What makes someone successful in the role? Resilience, team work, attention to detail? Be as specific as possible, then assess candidates against those attributes. Using a talent assessment makes this easy for all types of jobs in your organization. Assessment scores provide objective data you can use to quickly decide whether to keep or remove candidates from consideration.
Rank remaining candidates
After you assess candidates, you need a quick way to sort results so that best-fit candidates are at the top of your list. Having objective data here will be a sanity-saver, because it’s much harder (and less reliable) to rank candidates based on where they went to college or how they sounded on the phone. If you use a talent assessment, this task will already be done for you.
Verify candidate fit
With your list of top candidates, you can now begin the interview process. Rather than send poor fits to the hiring manager early on, you’ll save everyone’s time by zeroing in on the best possible matches for the job. This allows hiring managers to run more efficient interviews, where they can verify candidate fit and focus on getting the right person in the role faster.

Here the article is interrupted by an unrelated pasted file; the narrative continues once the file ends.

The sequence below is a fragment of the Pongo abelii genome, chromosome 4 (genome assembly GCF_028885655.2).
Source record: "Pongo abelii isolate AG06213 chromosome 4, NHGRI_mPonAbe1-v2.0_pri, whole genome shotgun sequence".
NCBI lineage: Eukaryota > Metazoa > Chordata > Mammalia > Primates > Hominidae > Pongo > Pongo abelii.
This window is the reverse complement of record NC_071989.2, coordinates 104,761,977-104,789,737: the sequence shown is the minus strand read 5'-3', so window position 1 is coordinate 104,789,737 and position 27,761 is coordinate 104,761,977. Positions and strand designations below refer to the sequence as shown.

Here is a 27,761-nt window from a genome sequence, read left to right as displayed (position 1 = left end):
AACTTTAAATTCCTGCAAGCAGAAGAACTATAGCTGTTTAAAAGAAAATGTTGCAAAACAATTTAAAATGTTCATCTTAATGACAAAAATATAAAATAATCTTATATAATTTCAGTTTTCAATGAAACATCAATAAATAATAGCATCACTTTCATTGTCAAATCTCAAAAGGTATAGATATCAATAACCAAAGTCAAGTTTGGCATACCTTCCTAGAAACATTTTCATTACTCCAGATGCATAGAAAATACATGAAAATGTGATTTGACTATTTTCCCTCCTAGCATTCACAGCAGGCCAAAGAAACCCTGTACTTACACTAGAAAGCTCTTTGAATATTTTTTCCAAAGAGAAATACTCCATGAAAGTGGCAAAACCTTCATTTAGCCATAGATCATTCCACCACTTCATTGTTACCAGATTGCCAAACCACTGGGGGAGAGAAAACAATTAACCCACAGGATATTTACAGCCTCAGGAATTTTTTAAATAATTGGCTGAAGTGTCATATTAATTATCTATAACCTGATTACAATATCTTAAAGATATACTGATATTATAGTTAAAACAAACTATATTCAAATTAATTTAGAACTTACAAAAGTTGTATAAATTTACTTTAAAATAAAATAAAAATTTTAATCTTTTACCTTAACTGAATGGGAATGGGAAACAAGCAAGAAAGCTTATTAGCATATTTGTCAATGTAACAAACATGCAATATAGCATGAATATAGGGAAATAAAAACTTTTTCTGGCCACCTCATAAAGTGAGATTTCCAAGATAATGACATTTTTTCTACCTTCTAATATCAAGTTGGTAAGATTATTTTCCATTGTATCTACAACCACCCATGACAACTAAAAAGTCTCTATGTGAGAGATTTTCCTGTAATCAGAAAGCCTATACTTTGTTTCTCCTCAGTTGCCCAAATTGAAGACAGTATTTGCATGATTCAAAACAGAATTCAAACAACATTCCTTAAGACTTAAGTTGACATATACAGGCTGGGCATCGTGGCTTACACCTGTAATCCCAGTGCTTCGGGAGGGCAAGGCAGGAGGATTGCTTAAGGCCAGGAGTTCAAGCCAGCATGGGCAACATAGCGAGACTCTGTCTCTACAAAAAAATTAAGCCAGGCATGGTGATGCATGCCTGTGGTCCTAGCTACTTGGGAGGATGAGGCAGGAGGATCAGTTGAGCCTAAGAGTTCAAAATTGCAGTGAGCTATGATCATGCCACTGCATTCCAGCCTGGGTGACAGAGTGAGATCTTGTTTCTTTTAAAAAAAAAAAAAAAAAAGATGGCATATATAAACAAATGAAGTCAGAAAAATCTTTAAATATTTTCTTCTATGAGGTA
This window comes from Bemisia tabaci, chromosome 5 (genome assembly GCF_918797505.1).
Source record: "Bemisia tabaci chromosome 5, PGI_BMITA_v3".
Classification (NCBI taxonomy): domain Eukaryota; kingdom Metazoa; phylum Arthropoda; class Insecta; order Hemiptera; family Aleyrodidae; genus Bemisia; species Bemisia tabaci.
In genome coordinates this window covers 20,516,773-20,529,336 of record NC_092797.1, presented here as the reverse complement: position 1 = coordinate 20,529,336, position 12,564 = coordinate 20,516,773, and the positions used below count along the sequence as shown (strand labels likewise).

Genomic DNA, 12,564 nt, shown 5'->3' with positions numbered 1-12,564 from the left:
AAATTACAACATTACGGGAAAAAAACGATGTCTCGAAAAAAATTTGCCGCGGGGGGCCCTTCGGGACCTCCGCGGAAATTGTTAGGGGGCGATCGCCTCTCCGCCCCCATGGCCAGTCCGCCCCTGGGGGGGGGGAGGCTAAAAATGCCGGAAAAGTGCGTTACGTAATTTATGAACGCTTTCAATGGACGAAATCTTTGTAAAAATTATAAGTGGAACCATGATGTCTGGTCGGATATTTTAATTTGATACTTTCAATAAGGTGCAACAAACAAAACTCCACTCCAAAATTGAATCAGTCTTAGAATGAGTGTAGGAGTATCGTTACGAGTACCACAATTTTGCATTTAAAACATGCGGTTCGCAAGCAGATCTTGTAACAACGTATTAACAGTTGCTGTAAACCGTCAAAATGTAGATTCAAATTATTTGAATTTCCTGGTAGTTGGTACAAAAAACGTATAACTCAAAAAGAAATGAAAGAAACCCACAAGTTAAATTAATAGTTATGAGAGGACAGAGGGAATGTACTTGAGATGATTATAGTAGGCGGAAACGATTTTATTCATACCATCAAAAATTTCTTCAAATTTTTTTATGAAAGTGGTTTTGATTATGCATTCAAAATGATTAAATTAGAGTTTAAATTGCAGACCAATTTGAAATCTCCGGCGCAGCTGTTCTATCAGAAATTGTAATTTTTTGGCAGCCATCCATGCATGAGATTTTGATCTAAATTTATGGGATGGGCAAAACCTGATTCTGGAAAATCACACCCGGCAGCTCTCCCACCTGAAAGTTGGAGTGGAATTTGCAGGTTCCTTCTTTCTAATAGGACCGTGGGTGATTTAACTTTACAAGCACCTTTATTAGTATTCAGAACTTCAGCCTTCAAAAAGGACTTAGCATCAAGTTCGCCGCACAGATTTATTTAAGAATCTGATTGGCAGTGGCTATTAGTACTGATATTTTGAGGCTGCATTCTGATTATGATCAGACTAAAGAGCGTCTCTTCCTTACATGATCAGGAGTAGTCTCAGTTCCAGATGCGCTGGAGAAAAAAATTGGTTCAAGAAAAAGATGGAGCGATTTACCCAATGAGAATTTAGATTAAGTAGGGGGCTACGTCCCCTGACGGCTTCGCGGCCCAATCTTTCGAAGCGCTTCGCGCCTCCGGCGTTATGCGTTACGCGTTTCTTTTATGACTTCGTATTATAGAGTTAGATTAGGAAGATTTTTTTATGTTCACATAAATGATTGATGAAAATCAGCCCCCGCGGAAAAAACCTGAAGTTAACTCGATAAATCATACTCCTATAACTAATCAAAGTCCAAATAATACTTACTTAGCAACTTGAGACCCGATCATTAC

Measure your results
You successfully filled a role, but your work isn’t entirely done. Unless you follow up on new hire performance, manager satisfaction, and early turnover, you won’t know whether you hired a star employee, or someone who is failing to contribute their worth. Using analytics, you can track important new hire metrics and use that insight to continually improve your hiring process.
Tips for starting strong on day 1.
Provide an onboarding guide
You may think of onboarding as “orientation,” but that’s just one piece of a good onboarding process. To reach full productivity, new hires need insight into their strengths and gaps specific to the new role they’re in. If you use a talent assessment, you already have this data, and you can repurpose it as an action plan to jump-start development starting on day one.
Give managers a “cheat sheet”